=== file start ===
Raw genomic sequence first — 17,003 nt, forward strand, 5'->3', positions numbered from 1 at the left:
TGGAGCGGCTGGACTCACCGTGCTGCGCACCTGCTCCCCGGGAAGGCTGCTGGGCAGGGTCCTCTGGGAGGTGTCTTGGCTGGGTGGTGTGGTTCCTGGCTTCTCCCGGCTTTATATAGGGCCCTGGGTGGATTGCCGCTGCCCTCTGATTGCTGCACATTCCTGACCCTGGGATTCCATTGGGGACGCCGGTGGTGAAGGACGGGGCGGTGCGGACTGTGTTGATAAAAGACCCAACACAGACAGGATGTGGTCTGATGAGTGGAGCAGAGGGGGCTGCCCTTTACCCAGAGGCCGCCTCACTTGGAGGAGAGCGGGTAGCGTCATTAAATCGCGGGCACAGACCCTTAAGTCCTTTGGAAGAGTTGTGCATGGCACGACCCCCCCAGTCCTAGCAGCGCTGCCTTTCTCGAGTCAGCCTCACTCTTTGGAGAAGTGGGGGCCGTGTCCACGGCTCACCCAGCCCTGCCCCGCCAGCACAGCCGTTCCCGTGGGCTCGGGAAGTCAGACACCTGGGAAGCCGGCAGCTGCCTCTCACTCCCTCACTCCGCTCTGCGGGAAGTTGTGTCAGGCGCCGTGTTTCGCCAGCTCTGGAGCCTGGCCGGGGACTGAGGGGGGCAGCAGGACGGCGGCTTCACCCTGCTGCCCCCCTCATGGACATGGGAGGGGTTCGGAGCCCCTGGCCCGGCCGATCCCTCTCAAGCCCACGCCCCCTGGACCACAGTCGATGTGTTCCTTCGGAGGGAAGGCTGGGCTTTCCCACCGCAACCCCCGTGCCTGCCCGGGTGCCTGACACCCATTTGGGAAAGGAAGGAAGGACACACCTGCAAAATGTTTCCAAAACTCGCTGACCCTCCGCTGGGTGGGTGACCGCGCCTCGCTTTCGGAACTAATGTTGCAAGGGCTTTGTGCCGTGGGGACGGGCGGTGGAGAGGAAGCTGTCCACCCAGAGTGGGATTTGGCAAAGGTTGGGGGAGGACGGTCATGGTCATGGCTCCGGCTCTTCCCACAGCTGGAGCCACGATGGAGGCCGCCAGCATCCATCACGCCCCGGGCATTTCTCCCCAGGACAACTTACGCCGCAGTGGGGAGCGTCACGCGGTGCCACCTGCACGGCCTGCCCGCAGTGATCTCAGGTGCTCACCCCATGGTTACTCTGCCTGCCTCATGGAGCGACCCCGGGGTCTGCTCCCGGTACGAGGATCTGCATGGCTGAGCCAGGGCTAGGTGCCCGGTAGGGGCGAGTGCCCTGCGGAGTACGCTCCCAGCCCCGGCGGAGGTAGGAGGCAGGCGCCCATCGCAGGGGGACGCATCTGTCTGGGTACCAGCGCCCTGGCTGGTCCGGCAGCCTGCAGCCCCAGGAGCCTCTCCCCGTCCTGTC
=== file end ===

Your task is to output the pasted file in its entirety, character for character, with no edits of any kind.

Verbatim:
Raw genomic sequence first — 17,003 nt, forward strand, 5'->3', positions numbered from 1 at the left:
TGGAGCGGCTGGACTCACCGTGCTGCGCACCTGCTCCCCGGGAAGGCTGCTGGGCAGGGTCCTCTGGGAGGTGTCTTGGCTGGGTGGTGTGGTTCCTGGCTTCTCCCGGCTTTATATAGGGCCCTGGGTGGATTGCCGCTGCCCTCTGATTGCTGCACATTCCTGACCCTGGGATTCCATTGGGGACGCCGGTGGTGAAGGACGGGGCGGTGCGGACTGTGTTGATAAAAGACCCAACACAGACAGGATGTGGTCTGATGAGTGGAGCAGAGGGGGCTGCCCTTTACCCAGAGGCCGCCTCACTTGGAGGAGAGCGGGTAGCGTCATTAAATCGCGGGCACAGACCCTTAAGTCCTTTGGAAGAGTTGTGCATGGCACGACCCCCCCAGTCCTAGCAGCGCTGCCTTTCTCGAGTCAGCCTCACTCTTTGGAGAAGTGGGGGCCGTGTCCACGGCTCACCCAGCCCTGCCCCGCCAGCACAGCCGTTCCCGTGGGCTCGGGAAGTCAGACACCTGGGAAGCCGGCAGCTGCCTCTCACTCCCTCACTCCGCTCTGCGGGAAGTTGTGTCAGGCGCCGTGTTTCGCCAGCTCTGGAGCCTGGCCGGGGACTGAGGGGGGCAGCAGGACGGCGGCTTCACCCTGCTGCCCCCCTCATGGACATGGGAGGGGTTCGGAGCCCCTGGCCCGGCCGATCCCTCTCAAGCCCACGCCCCCTGGACCACAGTCGATGTGTTCCTTCGGAGGGAAGGCTGGGCTTTCCCACCGCAACCCCCGTGCCTGCCCGGGTGCCTGACACCCATTTGGGAAAGGAAGGAAGGACACACCTGCAAAATGTTTCCAAAACTCGCTGACCCTCCGCTGGGTGGGTGACCGCGCCTCGCTTTCGGAACTAATGTTGCAAGGGCTTTGTGCCGTGGGGACGGGCGGTGGAGAGGAAGCTGTCCACCCAGAGTGGGATTTGGCAAAGGTTGGGGGAGGACGGTCATGGTCATGGCTCCGGCTCTTCCCACAGCTGGAGCCACGATGGAGGCCGCCAGCATCCATCACGCCCCGGGCATTTCTCCCCAGGACAACTTACGCCGCAGTGGGGAGCGTCACGCGGTGCCACCTGCACGGCCTGCCCGCAGTGATCTCAGGTGCTCACCCCATGGTTACTCTGCCTGCCTCATGGAGCGACCCCGGGGTCTGCTCCCGGTACGAGGATCTGCATGGCTGAGCCAGGGCTAGGTGCCCGGTAGGGGCGAGTGCCCTGCGGAGTACGCTCCCAGCCCCGGCGGAGGTAGGAGGCAGGCGCCCATCGCAGGGGGACGCATCTGTCTGGGTACCAGCGCCCTGGCTGGTCCGGCAGCCTGCAGCCCCAGGAGCCTCTCCCCGTCCTGTC